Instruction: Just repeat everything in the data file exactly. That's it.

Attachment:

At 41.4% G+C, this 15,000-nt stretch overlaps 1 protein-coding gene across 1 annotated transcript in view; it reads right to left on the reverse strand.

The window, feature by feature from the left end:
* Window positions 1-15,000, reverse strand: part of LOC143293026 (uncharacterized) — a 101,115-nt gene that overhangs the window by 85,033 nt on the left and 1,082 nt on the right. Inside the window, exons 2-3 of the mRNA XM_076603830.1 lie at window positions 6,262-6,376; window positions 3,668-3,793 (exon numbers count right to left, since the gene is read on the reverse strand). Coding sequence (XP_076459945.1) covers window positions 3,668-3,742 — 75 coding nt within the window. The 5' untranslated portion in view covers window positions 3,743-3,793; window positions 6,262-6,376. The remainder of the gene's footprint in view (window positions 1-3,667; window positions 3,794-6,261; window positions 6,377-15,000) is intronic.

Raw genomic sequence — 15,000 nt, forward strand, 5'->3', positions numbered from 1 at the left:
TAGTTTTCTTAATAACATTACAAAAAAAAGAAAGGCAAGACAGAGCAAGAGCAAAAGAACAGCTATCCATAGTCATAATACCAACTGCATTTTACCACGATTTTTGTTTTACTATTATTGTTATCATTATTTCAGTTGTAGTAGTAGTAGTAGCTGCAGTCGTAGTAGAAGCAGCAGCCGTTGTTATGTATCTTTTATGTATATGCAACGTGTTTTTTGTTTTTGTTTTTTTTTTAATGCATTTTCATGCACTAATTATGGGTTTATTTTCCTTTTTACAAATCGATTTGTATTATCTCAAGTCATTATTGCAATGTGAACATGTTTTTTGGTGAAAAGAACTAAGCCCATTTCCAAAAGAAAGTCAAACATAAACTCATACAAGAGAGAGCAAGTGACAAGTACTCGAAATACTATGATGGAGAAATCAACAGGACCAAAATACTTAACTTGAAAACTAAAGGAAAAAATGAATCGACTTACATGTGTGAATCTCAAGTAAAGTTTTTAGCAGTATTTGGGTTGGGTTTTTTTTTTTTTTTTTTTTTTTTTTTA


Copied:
At 41.4% G+C, this 15,000-nt stretch overlaps 1 protein-coding gene across 1 annotated transcript in view; it reads right to left on the reverse strand.

The window, feature by feature from the left end:
* Window positions 1-15,000, reverse strand: part of LOC143293026 (uncharacterized) — a 101,115-nt gene that overhangs the window by 85,033 nt on the left and 1,082 nt on the right. Inside the window, exons 2-3 of the mRNA XM_076603830.1 lie at window positions 6,262-6,376; window positions 3,668-3,793 (exon numbers count right to left, since the gene is read on the reverse strand). Coding sequence (XP_076459945.1) covers window positions 3,668-3,742 — 75 coding nt within the window. The 5' untranslated portion in view covers window positions 3,743-3,793; window positions 6,262-6,376. The remainder of the gene's footprint in view (window positions 1-3,667; window positions 3,794-6,261; window positions 6,377-15,000) is intronic.

Raw genomic sequence — 15,000 nt, forward strand, 5'->3', positions numbered from 1 at the left:
TAGTTTTCTTAATAACATTACAAAAAAAAGAAAGGCAAGACAGAGCAAGAGCAAAAGAACAGCTATCCATAGTCATAATACCAACTGCATTTTACCACGATTTTTGTTTTACTATTATTGTTATCATTATTTCAGTTGTAGTAGTAGTAGTAGCTGCAGTCGTAGTAGAAGCAGCAGCCGTTGTTATGTATCTTTTATGTATATGCAACGTGTTTTTTGTTTTTGTTTTTTTTTTAATGCATTTTCATGCACTAATTATGGGTTTATTTTCCTTTTTACAAATCGATTTGTATTATCTCAAGTCATTATTGCAATGTGAACATGTTTTTTGGTGAAAAGAACTAAGCCCATTTCCAAAAGAAAGTCAAACATAAACTCATACAAGAGAGAGCAAGTGACAAGTACTCGAAATACTATGATGGAGAAATCAACAGGACCAAAATACTTAACTTGAAAACTAAAGGAAAAAATGAATCGACTTACATGTGTGAATCTCAAGTAAAGTTTTTAGCAGTATTTGGGTTGGGTTTTTTTTTTTTTTTTTTTTTTTTTTTA